Security Engineer [Guillaume Quéré] spends the day penetration testing systems for their employer and has pointed out and successfully exploited a rather obvious weakness in the BitLocker full volume encryption system, which as the linked article says, allows one to simply sniff the traffic between the discrete TPM chip and CPU via an SPI bus. The way Bitlocker works is to use a private key stored in the TPM chip to encrypt the full volume key that in turn was used to encrypt the volume data. This is all done by low-level device drivers in the Windows kernel and is transparent to the user.
The whole point of BitLocker was to prevent access to data on the secured volume in the event of a physical device theft or loss. Simply pulling the drive and dropping it into a non-secured machine or some other adaptor would not provide any data without the key stored by the TPM. However, since that key must pass as plaintext from the TPM to the CPU during the boot sequence, [Guillaume] shows that it is quite straightforward — with very low-cost tools and free software — to simply locate and sniff out this TPM-to-CPU transaction and decode the datastream and locate the key. Using little more than a cheapo logic analyser hooked up to some conveniently large pins on a nearby flash chip (because the SCK, MISO, and MOSI pins are shared with the TPM) the simple TIS was decoded enough to lock onto the bytes of the TPM frame. This could then be decoded with a TPM stream decoder web app, courtesy of the TPM2-software community group. The command to look for is the TPM_CC.Unseal which is the request from the CPU to the TPM to send over that key we’re interested in. After that just grabbing and decoding the TPM response frame will immediately reveal the goods.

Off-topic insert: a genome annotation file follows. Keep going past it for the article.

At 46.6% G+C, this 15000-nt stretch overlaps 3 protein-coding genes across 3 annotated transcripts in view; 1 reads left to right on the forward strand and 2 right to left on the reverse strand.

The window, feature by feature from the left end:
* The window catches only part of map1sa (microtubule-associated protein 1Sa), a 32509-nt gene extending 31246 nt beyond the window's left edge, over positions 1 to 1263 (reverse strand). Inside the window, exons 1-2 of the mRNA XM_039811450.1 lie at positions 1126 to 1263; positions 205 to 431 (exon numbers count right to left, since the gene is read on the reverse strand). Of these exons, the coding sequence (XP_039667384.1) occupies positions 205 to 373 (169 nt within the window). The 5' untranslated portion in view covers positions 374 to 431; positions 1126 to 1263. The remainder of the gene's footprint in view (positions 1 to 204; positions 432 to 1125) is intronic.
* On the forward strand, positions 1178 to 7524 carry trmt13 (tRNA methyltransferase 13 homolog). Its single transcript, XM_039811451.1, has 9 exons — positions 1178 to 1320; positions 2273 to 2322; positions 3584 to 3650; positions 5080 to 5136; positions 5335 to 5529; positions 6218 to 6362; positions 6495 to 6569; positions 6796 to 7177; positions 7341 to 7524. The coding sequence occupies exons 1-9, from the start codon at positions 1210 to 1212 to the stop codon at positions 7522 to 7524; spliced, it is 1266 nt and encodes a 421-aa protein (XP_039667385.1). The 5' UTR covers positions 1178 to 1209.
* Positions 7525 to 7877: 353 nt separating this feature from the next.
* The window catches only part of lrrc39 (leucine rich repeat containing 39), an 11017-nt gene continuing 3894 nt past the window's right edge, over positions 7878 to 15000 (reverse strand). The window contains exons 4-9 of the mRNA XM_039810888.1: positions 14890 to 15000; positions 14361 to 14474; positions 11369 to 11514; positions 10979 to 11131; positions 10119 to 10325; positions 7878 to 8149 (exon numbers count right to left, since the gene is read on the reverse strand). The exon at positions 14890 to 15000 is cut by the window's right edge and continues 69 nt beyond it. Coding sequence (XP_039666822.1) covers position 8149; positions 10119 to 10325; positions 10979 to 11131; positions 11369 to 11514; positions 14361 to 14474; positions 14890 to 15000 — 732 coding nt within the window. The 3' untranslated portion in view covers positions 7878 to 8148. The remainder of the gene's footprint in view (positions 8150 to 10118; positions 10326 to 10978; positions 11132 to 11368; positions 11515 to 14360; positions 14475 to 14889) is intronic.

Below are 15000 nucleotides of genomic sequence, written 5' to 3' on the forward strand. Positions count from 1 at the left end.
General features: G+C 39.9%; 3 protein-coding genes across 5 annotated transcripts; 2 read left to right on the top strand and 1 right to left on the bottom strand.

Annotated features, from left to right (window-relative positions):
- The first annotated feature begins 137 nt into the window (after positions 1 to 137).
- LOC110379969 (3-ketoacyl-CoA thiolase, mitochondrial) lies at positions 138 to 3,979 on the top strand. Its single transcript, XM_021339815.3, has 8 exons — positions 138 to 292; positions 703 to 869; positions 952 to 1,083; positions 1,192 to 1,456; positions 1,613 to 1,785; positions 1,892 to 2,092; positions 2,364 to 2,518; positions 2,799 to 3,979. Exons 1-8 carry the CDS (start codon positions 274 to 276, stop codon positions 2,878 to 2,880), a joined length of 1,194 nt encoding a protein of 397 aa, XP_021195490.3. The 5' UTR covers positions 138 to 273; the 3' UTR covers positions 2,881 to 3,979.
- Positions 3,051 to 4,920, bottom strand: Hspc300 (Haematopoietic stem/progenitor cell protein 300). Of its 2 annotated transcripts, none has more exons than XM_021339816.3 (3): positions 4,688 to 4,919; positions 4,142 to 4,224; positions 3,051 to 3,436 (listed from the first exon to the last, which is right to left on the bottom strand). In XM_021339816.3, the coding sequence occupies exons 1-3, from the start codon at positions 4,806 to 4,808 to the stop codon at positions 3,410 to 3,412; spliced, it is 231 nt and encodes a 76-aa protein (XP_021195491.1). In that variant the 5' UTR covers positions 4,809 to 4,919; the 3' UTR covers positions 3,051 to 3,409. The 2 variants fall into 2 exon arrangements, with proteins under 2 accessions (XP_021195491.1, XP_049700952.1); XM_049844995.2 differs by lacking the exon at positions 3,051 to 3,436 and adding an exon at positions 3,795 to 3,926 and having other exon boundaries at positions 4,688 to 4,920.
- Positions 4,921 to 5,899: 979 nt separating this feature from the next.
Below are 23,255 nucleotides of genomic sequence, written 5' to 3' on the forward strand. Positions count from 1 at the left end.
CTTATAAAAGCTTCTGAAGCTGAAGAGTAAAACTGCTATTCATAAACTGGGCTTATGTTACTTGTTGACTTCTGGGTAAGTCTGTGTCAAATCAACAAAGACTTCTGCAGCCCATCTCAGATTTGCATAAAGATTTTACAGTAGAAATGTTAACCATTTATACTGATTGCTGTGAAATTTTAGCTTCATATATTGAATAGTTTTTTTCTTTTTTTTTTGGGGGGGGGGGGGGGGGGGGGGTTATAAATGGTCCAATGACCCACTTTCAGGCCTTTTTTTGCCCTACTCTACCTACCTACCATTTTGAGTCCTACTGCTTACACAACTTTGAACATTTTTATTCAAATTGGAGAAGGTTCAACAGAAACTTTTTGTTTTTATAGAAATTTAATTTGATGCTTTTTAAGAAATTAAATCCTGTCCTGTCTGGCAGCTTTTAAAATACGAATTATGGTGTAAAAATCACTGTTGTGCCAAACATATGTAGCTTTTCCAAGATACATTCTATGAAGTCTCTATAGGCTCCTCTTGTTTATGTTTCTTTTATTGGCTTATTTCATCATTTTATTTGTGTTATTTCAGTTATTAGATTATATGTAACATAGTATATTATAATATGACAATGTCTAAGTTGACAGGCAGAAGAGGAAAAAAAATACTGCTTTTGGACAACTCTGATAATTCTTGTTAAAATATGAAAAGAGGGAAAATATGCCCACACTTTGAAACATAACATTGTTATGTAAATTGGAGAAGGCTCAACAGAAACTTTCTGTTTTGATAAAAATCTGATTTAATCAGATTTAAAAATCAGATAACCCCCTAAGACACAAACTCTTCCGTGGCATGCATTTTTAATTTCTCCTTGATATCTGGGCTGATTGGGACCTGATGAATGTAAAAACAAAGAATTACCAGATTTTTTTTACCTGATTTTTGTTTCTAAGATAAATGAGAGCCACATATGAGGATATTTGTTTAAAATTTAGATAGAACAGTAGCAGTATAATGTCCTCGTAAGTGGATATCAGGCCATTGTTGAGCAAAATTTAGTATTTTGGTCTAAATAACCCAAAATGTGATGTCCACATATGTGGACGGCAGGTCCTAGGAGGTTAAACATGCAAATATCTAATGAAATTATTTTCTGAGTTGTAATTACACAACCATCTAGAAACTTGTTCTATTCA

An issue was discovered in libarchivethrough Google’s ClusterFuzz project. Libarchive is a compression and decompression library, widely used in utilities. The issue here is how the library recovers from a malformed archive. Hitting an invalid header causes the memory in use to be freed. The problem is that it’s possible for file processing to continue even after that working memory has been freed, leading to all kinds of problems. So far an actual exploit hasn’t been revealed, but it’s likely that one is possible. The problem was fixed back in May, but the issue was just announced to give time for that update to percolate down to users.
If you haven’t gotten a chance yet, do watch the video of this attack. It’s does a good job explaining the problem. Full drive encryption stores the key in RAM while the computer is powered on. The RAM’s stored data doesn’t immediately disappear when powered off, but fades over time. To recover the keys, they powered off the computer and booted from a USB disk that created an image of the RAM. You can read more about the attack here.
How can you reduce this threat? You can turn off USB booting and then put a password on the BIOS to prevent the specific activity shown in the video. Also, you can encrypt your rarely used data in a folder on the disk. They could still decrypt the disk, but they won’t get everything. I don’t think this problem will truly be fixed unless there is a fundamental change in hardware design to erase the RAM and even then it would probably only help computers that are powered off, not suspended.
The potential for this attack has always been talked about and I’m glad to see someone pull it off. I’m hoping to see future research into dumping RAM data using a USB/ExpressCard with DMA access.